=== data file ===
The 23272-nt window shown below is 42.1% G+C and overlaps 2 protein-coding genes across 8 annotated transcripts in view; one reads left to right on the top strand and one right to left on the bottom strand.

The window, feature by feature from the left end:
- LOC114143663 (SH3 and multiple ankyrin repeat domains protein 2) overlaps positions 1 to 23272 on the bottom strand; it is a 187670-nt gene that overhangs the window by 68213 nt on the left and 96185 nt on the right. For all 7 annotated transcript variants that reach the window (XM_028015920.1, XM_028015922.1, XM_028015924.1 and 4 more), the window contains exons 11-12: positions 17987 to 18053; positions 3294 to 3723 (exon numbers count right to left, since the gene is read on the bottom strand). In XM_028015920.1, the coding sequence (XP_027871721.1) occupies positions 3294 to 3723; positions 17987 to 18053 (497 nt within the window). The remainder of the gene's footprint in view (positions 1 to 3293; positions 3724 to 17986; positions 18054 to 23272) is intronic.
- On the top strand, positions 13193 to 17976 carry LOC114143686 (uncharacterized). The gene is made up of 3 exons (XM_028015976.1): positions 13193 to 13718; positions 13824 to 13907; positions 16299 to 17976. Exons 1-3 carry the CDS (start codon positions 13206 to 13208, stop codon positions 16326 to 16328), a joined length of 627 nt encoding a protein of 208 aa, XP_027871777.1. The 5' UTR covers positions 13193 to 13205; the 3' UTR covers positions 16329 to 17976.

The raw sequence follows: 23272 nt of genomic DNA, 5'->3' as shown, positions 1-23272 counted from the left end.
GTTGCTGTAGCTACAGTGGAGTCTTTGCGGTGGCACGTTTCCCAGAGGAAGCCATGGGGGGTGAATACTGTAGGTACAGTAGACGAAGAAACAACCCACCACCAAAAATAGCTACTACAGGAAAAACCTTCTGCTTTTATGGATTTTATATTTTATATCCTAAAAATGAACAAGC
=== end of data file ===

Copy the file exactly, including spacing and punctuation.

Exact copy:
The 23272-nt window shown below is 42.1% G+C and overlaps 2 protein-coding genes across 8 annotated transcripts in view; one reads left to right on the top strand and one right to left on the bottom strand.

The window, feature by feature from the left end:
- LOC114143663 (SH3 and multiple ankyrin repeat domains protein 2) overlaps positions 1 to 23272 on the bottom strand; it is a 187670-nt gene that overhangs the window by 68213 nt on the left and 96185 nt on the right. For all 7 annotated transcript variants that reach the window (XM_028015920.1, XM_028015922.1, XM_028015924.1 and 4 more), the window contains exons 11-12: positions 17987 to 18053; positions 3294 to 3723 (exon numbers count right to left, since the gene is read on the bottom strand). In XM_028015920.1, the coding sequence (XP_027871721.1) occupies positions 3294 to 3723; positions 17987 to 18053 (497 nt within the window). The remainder of the gene's footprint in view (positions 1 to 3293; positions 3724 to 17986; positions 18054 to 23272) is intronic.
- On the top strand, positions 13193 to 17976 carry LOC114143686 (uncharacterized). The gene is made up of 3 exons (XM_028015976.1): positions 13193 to 13718; positions 13824 to 13907; positions 16299 to 17976. Exons 1-3 carry the CDS (start codon positions 13206 to 13208, stop codon positions 16326 to 16328), a joined length of 627 nt encoding a protein of 208 aa, XP_027871777.1. The 5' UTR covers positions 13193 to 13205; the 3' UTR covers positions 16329 to 17976.

The raw sequence follows: 23272 nt of genomic DNA, 5'->3' as shown, positions 1-23272 counted from the left end.
GTTGCTGTAGCTACAGTGGAGTCTTTGCGGTGGCACGTTTCCCAGAGGAAGCCATGGGGGGTGAATACTGTAGGTACAGTAGACGAAGAAACAACCCACCACCAAAAATAGCTACTACAGGAAAAACCTTCTGCTTTTATGGATTTTATATTTTATATCCTAAAAATGAACAAGC